By Michael E. Miller
By Allie Conti
By Keegan Hamilton and Francisco Alvarado
By Jake Rossen
By Allie Conti
By Kyle Swenson
By Chris Joseph
By Michael E. Miller
In the end, Falina won fourth place in the longboard competition, Jenni came in third, and Lauren finished second. Mimi Munro, an inductee into the East Coast Legends of Surfing Hall of Fame, took first place after riding an almost perfect wave all the way to the shore. She won $1,500 for her effort. Four-time world champ Frieda Zamba Shaw won the Queen of the Peak shortboard contest and its $5,000 purse.
Kristy lost money. She had paid $85 to compete and went home empty-handed. But she was philosophical. "That's the risk you take when you enter," she said. "It's kind of like gambling."
Women's surfing is riding a tidal wave of popularity. More than a hundred people entered the Queen of the Peak competition. Interest in the sport had been increasing steadily for years when the surfer-girl film Blue Crush was released to much hype last year and brought a frenzy of attention to the sport. Surfing camps for girls on both coasts were packed. Sports companies sponsored professional surfers. The cash prizes in women's contests and the number of contestants grew. The media take on the phenomenon was that surfer girls were no longer Bettys sitting on the beach watching the guys in the water. They had grabbed their boards and jumped on. Time magazine said in an article last year that half a million women and girls were surfing in the United States.
More recently, the fashion industry has followed the trend. Helmut Lang dubbed his Spring 2003 line "The Next Wave." In its February 2003 issue, Elle magazine did a spread titled "Blue Crush," predicting a surf-inspired spring and summer. Sales of women's surfing wear and boards is booming. Quiksilver Inc., a surfing-wear company based in Huntington Beach, California, predicts that its Roxy girl's brand, which did $210 million in sales in 2002, will outstrip the male line in two years.
And it isn't just surfers making and buying the stuff. Abercrombie & Fitch, which branched out into surfer fashion two years ago, predicts its surfing-themed Hollister line will account for 25 percent of revenue in two years.
The attention means more companies are sponsoring more girl surfers. The companies provide surfing wear -- board shorts, bathing suits, sunglasses -- and surfboards for professionals and amateurs. The firms pay contest entry fees or reimburse the women if they place in a contest. Top athletes like Layne Beachley, who is the face of Billabong Girls, are sought by companies because their radical board skills give cachet to the brand.
Still, only a handful of female professional surfers earn hefty salaries from contests and endorsements. And their earnings are anemic compared to those of men like Kelly Slater. Top-ranked men like Slater can rake in up to $1 million a year, whereas top-ranked women's earnings peak around $200,000.
Kristy rode the waves for two years in Palm Beach County and won the amateur East Coast Surfing Championship in the longboard division in 2001. Then, like many Florida surfers before her, she moved to California a year ago to test her skills. She began surfing professionally after moving to northern San Diego County and has done fairly well in local and national contests. She came in fifth overall, for instance, in the 2002 Margaritaville Series, a major longboard event. And she took second place in the senior division of the Roxy Wahine Classic in San Onofre, California, in 2002.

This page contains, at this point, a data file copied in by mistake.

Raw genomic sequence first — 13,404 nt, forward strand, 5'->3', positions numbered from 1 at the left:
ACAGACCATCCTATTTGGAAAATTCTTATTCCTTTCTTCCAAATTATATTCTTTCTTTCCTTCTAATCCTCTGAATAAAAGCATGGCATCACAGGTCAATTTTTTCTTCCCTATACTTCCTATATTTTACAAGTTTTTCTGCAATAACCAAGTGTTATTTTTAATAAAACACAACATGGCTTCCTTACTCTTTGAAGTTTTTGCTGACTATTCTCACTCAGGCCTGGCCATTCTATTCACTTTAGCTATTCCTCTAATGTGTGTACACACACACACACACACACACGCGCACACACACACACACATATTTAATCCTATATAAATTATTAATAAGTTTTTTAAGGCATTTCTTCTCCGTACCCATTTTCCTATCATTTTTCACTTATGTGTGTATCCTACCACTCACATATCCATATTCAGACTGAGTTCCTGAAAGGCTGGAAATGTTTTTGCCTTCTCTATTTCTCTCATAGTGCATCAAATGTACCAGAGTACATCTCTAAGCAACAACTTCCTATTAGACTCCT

But she only earned $2,000 from surfing last year. She worked part-time as a waitress and as a telemarketer for an Internet company to make ends meet, even though she counts Ocean Pacific as a sponsor. But she now realizes that there just isn't enough money in the sport for her to support herself. "I moved out to California thinking I could focus on surfing," she says, "but I can't survive."
It's tough not only for unproven surfers like Kristy. Falina Spires is also struggling. In 2000, she helped launch the Elleven line of women's surfing clothing with fellow professional Prue Jeffries. The women assisted in designing the clothes and represented the owner, a California company called Bodywaves. Elleven paid Falina $2,000 a month, she says, until the line stopped production in February 2001.
To continue competing on the world circuit, Falina needs a steady sponsor willing to fund her. She has had media attention, appearing in Sports Illustrated for a segment on women athletes, yet she's having a hard time lining up a company. She's been meeting with potential backers but has not received the offer she wants. "I'm not going to take $400 a month," she vowed at the Queen of the Peak contest. "That wouldn't be fair to the other girls here. If I took $400, what does it mean they could expect?"
Falina may be somewhat of a victim of the commercialization of women's surfing. Although all the attention means that women are sought-after by sponsors and paid to appear in ads and that women's contests are funded better, some female surfers complain that companies increasingly favor women genetically gifted with surfer-babe looks over those who surf well. They want the emphasis on the authentic surfer and the money to go to developing the sport.
To Falina, Kristy, and Jenni, the surfer girl's allure is about taking risks, about dressing in skimpy bikinis because it feels good to be almost naked, not because men find it hot. Surfer girls aren't supposed to care whether their hair is wet and matted or a fingernail has chipped on the board. In Blue Crush, Jenni points out, one of the girls goaded the other by saying, "Don't be such a Barbie."